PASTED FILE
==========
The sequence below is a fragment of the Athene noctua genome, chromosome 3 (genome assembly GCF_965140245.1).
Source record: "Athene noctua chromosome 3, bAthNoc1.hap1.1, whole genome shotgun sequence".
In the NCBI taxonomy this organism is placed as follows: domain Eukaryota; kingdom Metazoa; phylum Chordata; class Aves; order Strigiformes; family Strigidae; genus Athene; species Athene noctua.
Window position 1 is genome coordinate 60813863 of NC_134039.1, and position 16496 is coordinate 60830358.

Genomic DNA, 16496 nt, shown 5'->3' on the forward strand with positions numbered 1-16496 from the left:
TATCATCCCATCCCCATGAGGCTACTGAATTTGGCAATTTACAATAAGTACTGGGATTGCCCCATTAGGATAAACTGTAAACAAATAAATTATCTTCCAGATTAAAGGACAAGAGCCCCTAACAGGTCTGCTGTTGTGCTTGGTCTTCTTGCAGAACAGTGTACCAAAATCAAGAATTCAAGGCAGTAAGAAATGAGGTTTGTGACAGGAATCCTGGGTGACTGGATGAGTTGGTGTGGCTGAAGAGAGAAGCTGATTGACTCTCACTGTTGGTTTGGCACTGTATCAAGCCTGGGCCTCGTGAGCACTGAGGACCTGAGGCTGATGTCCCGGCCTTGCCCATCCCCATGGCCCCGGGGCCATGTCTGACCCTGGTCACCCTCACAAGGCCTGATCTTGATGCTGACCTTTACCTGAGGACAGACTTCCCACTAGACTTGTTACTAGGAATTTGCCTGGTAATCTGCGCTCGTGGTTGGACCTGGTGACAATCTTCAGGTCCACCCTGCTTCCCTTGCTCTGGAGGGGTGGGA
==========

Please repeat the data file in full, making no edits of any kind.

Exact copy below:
The sequence below is a fragment of the Athene noctua genome, chromosome 3 (genome assembly GCF_965140245.1).
Source record: "Athene noctua chromosome 3, bAthNoc1.hap1.1, whole genome shotgun sequence".
In the NCBI taxonomy this organism is placed as follows: domain Eukaryota; kingdom Metazoa; phylum Chordata; class Aves; order Strigiformes; family Strigidae; genus Athene; species Athene noctua.
Window position 1 is genome coordinate 60813863 of NC_134039.1, and position 16496 is coordinate 60830358.

Genomic DNA, 16496 nt, shown 5'->3' on the forward strand with positions numbered 1-16496 from the left:
TATCATCCCATCCCCATGAGGCTACTGAATTTGGCAATTTACAATAAGTACTGGGATTGCCCCATTAGGATAAACTGTAAACAAATAAATTATCTTCCAGATTAAAGGACAAGAGCCCCTAACAGGTCTGCTGTTGTGCTTGGTCTTCTTGCAGAACAGTGTACCAAAATCAAGAATTCAAGGCAGTAAGAAATGAGGTTTGTGACAGGAATCCTGGGTGACTGGATGAGTTGGTGTGGCTGAAGAGAGAAGCTGATTGACTCTCACTGTTGGTTTGGCACTGTATCAAGCCTGGGCCTCGTGAGCACTGAGGACCTGAGGCTGATGTCCCGGCCTTGCCCATCCCCATGGCCCCGGGGCCATGTCTGACCCTGGTCACCCTCACAAGGCCTGATCTTGATGCTGACCTTTACCTGAGGACAGACTTCCCACTAGACTTGTTACTAGGAATTTGCCTGGTAATCTGCGCTCGTGGTTGGACCTGGTGACAATCTTCAGGTCCACCCTGCTTCCCTTGCTCTGGAGGGGTGGGA